I’m not particularly creative when it comes to Halloween costumes.
To be completely honest, I am so bad at it that I don’t even deserve the privilege of using the word “particularly” in that last sentence.
I hardly remember any of my past costumes, which is probably due to the fact that the eve of October 31st is often bitterly cold and rainy in Michigan. Let me tell you something: it’s disappointing to put on your totally awesome costume only to have it hidden beneath a sweater/jacket combo in addition to awkward-looking gloves, socks, and boots. How can I be expected to remember what I actually “was” if I looked like a marshmallow every year anyway?
I use that space in my brain for more important things.
Like cake recipes.
…And other equally important things.
…Which may or may not exist.
But I digress.
Even though I may not have been terribly interested in my costumes, I was definitely interested in Mom’s Halloween plans. She made sure that our house was completely decked out and threw amazing parties each year without fail. Giant spiders were draped over our roof and enormous ghosts were stretched from gable to gable; all put in place by D under Mom’s direction. A graveyard full of cleverly-inscribed tombstones sprung up in our front yard in the first year, then spread into the side yard as the years progressed. Drifting through the markers was a low, hazy mist provided by a number of modified fog machines, whisping ominously around the careful feet of our visitors.
I almost preferred being at home to trick-or-treating back then, just because I loved to sit on the porch and see everyone react to her work. Their widened eyes, dropped jaws and quickened paces made me proud of my mom; but seeing her reaction made me feel even better.
But her decorations didn’t stop at the doors. Our entire house oozed Halloween from the floor to ceiling; the former covered in a dry ice induced fog and the latter populated largely by bats. Our kitchen counter was covered in platters piled high with creatively-named, delicious foods. Dragon Scales, Ogre Ears, Troll Toes, and Poor Sloppy Joe Sandwiches were among the offerings; each unappetizing by name but still completely welcome as relief from each one of the night’s numerous sugar overdoses. Her menu was revised and edited year after year, perfected and stream-lined as she grew more and more comfortable with the tradition.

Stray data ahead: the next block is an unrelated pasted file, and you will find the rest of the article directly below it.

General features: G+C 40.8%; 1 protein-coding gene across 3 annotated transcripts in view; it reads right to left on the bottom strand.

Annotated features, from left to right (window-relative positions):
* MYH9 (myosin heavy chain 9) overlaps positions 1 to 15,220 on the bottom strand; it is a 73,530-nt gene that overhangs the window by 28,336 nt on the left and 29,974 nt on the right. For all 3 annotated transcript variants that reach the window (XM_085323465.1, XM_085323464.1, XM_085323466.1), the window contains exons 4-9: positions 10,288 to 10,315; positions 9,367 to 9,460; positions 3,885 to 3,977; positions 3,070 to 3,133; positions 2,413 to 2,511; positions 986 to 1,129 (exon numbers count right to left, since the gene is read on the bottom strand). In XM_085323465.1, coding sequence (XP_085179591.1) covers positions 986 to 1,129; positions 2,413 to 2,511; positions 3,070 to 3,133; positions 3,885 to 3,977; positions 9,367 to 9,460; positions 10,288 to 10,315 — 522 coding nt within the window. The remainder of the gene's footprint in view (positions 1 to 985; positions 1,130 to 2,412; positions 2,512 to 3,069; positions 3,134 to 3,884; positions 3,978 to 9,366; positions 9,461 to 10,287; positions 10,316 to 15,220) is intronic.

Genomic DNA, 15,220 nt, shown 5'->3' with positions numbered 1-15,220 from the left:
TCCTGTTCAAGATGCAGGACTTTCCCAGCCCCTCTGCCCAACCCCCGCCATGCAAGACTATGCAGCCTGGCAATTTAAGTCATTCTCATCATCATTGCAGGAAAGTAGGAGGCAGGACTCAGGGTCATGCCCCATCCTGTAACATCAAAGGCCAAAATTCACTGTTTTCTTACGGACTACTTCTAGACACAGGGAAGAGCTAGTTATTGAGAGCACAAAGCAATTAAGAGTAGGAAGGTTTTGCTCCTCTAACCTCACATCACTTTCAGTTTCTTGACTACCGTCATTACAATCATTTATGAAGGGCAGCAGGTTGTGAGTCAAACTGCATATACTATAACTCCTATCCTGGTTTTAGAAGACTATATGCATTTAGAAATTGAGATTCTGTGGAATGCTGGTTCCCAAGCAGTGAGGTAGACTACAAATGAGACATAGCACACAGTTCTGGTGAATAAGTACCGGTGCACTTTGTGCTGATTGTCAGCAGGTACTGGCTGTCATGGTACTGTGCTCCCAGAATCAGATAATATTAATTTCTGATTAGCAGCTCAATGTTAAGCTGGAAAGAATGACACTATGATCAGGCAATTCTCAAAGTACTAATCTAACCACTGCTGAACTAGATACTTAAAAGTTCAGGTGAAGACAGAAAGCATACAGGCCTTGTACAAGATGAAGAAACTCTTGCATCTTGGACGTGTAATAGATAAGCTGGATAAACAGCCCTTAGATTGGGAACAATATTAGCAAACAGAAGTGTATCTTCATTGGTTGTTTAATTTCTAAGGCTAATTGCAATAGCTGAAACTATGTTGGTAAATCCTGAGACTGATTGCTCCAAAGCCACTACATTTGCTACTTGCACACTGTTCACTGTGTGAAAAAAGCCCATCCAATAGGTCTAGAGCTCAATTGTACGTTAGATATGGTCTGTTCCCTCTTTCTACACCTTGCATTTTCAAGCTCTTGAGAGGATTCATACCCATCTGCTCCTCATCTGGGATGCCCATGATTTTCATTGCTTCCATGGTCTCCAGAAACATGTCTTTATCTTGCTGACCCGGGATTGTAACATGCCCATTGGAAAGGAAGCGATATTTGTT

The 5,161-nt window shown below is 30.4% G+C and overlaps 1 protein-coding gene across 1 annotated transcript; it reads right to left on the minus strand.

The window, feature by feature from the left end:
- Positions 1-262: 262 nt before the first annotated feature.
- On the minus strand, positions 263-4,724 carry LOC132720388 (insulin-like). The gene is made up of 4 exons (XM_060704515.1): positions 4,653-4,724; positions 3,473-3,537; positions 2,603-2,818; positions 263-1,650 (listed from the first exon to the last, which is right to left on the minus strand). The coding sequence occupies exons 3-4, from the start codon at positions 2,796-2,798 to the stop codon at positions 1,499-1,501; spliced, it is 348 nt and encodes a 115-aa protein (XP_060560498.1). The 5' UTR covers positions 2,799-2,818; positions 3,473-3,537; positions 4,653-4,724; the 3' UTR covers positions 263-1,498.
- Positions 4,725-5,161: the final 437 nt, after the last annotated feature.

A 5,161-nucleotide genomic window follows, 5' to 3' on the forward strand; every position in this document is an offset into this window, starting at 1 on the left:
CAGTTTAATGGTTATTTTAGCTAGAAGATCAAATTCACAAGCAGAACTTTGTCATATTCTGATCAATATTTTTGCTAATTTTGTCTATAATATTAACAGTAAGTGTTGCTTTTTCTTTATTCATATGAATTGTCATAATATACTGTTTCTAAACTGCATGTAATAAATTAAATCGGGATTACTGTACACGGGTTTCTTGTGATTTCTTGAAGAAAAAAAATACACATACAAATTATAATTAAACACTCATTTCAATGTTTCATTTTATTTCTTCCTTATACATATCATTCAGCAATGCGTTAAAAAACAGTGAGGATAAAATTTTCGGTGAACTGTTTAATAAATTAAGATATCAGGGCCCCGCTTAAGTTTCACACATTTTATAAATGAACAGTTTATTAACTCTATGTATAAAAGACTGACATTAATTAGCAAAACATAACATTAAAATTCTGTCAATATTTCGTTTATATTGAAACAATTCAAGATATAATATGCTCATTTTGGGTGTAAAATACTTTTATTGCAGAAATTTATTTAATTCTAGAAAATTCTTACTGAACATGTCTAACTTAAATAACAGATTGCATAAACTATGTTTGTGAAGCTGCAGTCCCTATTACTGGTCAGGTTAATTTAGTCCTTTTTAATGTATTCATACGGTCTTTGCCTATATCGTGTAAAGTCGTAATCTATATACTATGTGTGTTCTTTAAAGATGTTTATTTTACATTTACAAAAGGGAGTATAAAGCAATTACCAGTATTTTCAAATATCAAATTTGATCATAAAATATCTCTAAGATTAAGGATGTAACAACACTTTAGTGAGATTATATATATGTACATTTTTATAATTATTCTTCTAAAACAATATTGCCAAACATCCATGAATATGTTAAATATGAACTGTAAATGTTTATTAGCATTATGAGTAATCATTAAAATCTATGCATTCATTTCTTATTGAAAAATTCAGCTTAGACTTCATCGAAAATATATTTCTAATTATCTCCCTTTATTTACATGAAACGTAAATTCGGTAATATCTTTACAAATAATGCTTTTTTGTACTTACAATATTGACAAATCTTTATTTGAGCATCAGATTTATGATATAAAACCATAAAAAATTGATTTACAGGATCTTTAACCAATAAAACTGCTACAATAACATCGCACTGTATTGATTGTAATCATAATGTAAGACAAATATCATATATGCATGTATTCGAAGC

She was always worried that she was embarrassing my brother and I with the theatrics, but she never did. My mom put on an incredible show each year and continues to do so even now despite a slight shift in interests. She’s always been good at finding something she loves and pouring tons of passion into it.
It’s something I’ll always admire.
1 3/4 c (248g) flour
1 1/2 tsp cinnamon
3/4 tsp ginger
1/2 tsp nutmeg
1/2 tsp allspice
1/2 tsp cloves
1 tsp baking soda
1/2 tsp baking powder
1/2 tsp kosher salt
6 Tbls (85g) butter, melted and cooled
1 1/2 c (300g) sugar
1 tsp vanilla
1 c (235ml) canned pure pumpkin
1/3 c (78ml) water
Preheat oven to 350F (175C). Line 2 cupcake tins and set aside.
In a large bowl, combine the flour, spices, baking soda, baking powder, and salt. Set aside.
In another bowl, beat butter and sugar until well-combined. Beat in the eggs, pumpkin, vanilla and water until well blended, scraping down sides of bowl as needed.
Sift the dry ingredients into the wet ingredients and mix until completely combined. Divide the batter amongst the cupcake tins, filling each about 3/4 of the way full. Bake 15-20 minutes until the cupcakes spring back when pressed. Let cool in pan for five minutes then transfer to cooling racks and let set until room temperature.
Cream Cheese Frosting
8 oz cream cheese, room temp
1/2 c butter, room temp
1 tsp vanilla
Beat the cream cheese and butter until well combined. Add the vanilla. Add powdered sugar in 1/2 c additions until you achieve the desired consistency.
These were inspired by one of the treats my awesome mom made every year for Halloween. My only change is to use a chocolate coin (P’s wonderful suggestion) instead of chocolate-dipped shortbread just for the sake of a smaller size.
Red royal icing
Pipe a thick line of icing around the bottom of a chocolate kiss. Press firmly onto the center of a chocolate coin so the icing spreads around the kiss to hold it in place. Pipe on a bow and allow to dry until completely set.